I recently had the misfortune to read a rambling essay by an RMA instructor about RMA where Kadochnikov’s system is discussed because it never seems to go fast…it doesn’t have high impact pressure type testing.
Which made me chuckle. Anyone who has been choked out by Victor Zavogordnij, beaten by Sergey Shvets, drilled against Arkadij, or worked against any other legitimate students of Kadochnikov System will quickly tell you that duress testing is alive and well under Kadochnikov System. If it wasn’t, well, it wouldn’t have survived as long as it has in military application.
The point being is that Youtube videos of are misleading at best.
I fought against making videos under K-Sys for years because I knew a few things:
1) It is very difficult to teach someone through video. We have overcome this through our learning modules combining video with clinics and DLP sessions. But, videos are difficult to learn from.
2) Videos get misconstrued – especially Youtube. People are hungry for information – they crave it. They want it, especially when they are unsure of what they are doing and what they should do next. It creates a cycle of reaction and action. Action to analyze, discuss – and reaction to deconstruct and tear things apart for the betterment of your own system at the expense of others.
The truth is – most people have no idea what Kadochnikov System, hell, RMA even is. They live in a bubble where they can comfortably train and when that bubble is burst, they scramble to put the pieces together. I did – when I realized that a lot of what I learned simply didn’t work. I didn’t lash out against what I had learned – I found new learning places, took what worked, what didn’t, separated them, studied them harder, to create something better.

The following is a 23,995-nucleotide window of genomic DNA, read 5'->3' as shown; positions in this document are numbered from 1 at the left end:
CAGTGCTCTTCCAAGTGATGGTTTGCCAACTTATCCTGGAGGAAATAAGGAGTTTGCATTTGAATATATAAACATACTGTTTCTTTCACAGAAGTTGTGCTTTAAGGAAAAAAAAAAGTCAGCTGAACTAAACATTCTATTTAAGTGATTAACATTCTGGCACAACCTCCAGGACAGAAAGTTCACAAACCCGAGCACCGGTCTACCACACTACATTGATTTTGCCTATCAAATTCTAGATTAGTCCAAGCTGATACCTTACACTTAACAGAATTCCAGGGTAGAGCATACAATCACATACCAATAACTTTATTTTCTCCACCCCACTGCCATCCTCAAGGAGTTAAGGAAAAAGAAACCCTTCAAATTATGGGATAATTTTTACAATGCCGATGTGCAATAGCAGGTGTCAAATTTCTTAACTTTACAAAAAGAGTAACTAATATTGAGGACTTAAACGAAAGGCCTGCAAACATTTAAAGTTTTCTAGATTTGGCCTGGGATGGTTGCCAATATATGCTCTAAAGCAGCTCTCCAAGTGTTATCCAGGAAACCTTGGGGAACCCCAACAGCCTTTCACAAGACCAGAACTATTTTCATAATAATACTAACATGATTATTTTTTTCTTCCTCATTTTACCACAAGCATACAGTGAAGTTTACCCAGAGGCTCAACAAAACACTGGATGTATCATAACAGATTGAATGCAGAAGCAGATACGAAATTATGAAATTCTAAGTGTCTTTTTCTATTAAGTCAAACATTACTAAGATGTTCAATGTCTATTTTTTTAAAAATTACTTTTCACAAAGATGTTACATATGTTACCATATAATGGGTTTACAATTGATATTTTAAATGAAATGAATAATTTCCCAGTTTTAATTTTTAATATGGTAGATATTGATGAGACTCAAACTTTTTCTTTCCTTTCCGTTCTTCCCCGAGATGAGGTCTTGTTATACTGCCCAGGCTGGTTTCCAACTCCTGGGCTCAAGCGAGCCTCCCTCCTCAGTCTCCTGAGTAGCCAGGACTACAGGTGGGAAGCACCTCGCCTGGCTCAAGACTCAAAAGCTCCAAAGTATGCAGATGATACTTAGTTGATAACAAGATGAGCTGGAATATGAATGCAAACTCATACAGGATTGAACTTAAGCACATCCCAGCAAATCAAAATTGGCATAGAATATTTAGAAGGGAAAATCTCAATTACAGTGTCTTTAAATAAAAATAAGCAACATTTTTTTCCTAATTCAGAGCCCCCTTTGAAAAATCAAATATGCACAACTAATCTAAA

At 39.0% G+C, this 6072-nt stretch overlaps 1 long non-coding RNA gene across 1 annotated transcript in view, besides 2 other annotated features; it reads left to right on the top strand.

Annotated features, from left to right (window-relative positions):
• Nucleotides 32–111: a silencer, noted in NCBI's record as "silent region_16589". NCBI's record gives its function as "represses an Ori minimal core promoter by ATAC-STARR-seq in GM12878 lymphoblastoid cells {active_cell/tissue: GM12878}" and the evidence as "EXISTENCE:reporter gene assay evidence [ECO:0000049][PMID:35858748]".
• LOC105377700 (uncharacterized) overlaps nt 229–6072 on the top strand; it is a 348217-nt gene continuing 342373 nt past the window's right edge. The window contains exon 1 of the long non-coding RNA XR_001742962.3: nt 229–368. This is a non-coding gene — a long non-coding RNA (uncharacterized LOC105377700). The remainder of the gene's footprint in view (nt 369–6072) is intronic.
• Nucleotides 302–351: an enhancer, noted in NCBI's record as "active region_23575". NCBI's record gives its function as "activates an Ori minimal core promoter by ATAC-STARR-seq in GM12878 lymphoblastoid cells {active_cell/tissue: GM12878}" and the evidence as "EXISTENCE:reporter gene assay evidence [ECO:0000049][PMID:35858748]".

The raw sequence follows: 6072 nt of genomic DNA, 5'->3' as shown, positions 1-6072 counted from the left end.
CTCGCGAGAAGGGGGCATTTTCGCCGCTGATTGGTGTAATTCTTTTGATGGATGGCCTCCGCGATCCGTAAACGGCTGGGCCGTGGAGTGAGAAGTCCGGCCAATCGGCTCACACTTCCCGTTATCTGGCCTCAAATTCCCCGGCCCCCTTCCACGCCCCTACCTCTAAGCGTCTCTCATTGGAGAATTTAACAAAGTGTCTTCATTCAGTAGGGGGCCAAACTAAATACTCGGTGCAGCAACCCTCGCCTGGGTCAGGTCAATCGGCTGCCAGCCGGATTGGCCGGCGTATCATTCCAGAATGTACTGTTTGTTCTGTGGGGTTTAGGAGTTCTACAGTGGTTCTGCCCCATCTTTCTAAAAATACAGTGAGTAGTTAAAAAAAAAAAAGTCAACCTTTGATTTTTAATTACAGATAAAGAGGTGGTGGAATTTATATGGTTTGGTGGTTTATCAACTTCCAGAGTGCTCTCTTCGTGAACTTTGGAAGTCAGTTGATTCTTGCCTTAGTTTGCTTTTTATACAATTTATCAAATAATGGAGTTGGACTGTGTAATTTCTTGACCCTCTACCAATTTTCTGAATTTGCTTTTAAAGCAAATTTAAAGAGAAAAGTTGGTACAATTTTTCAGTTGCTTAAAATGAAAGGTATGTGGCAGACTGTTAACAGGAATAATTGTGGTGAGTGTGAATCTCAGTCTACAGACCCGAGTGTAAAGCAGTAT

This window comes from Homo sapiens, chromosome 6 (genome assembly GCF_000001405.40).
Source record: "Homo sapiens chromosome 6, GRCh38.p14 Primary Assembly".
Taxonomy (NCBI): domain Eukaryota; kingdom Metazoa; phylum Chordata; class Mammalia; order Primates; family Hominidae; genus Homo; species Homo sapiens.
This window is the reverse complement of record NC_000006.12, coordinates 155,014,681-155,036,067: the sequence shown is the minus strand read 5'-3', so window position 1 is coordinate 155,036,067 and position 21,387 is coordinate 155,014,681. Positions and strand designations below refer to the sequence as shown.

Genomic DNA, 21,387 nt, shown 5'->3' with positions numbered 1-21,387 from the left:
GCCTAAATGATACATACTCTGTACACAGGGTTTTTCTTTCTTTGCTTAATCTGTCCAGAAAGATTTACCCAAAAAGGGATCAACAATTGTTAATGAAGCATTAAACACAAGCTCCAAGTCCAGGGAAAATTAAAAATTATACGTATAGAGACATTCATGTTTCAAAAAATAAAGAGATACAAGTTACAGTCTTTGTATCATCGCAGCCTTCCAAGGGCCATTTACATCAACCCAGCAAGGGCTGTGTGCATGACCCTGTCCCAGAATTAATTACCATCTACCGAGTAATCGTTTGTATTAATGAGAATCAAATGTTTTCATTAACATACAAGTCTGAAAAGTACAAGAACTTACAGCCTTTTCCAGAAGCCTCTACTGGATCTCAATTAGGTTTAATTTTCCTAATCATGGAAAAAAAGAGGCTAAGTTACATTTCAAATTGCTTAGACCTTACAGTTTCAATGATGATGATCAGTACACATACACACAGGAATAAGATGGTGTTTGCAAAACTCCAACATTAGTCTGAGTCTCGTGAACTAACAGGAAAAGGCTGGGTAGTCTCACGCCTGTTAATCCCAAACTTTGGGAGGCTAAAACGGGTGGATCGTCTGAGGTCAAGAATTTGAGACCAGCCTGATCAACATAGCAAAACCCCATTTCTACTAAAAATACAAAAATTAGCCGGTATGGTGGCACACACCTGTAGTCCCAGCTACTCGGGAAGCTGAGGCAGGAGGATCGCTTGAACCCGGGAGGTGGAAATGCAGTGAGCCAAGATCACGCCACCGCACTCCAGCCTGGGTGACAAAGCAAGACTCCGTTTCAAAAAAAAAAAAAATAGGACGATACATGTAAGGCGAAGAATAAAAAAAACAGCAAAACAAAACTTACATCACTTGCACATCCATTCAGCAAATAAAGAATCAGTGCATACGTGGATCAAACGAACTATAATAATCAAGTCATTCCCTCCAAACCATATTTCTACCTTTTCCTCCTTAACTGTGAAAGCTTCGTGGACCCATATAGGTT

The frustration of the martial art world in the digital age is the spread of information has to be so controlled for image sake that one wrong video and people think you are something you are not – or, that you are.
People begin speeding up videos, making them 1/16 of a frame faster to look quicker.
People do disarms that are uncontrolled and you can see how they would be shot…or how they pay no mind to the background and wouldn’t mind the gun going off into their wife behind them.
People post silly videos to make them seem capable of psychic energy, no-touch knock outs….
And people post videos showing it’s bs.
For that I am grateful.
Or, people post up the Pramek Stanky Leg and make fun of themselves, like we do…because we laugh at ourselves, I laugh at people calling me ‘famous’. We have a confidence that what we are doing has been tested, it is taught properly, and it works and as we roll this out, we pay no mind to the detractors, the hecklers and keep pushing the product to the people who get our message.
The truth is – simply watching someone does not equal instruction. It does not equal the years of experience that can show you where you are moving incorrectly, where that gun should point, the slap on the back of the head as a reminder – a walk back to the drawing board to look at the efficiency as a reminder of why you are there.
Nor does training for 10 minutes with one student and making a decision based off that training make a system good or bad – a style or system must be based on it’s own merits, and if it creates student after student who sucks, then yes – it probably sucks. But one student for 10 minutes, or something seen on Youtube that passes the smell test however unorthodox – these things are what we should look for.
When you watch Youtube, you could be watching an instructional video. When you watch Youtube, you could be doing pushups. When you watch Youtube you could be breathing.
When you watch Youtube – you are doing just that – watching, and not doing, and that is the biggest lesson of all when it comes to Youtube and the land of Youtube instruction.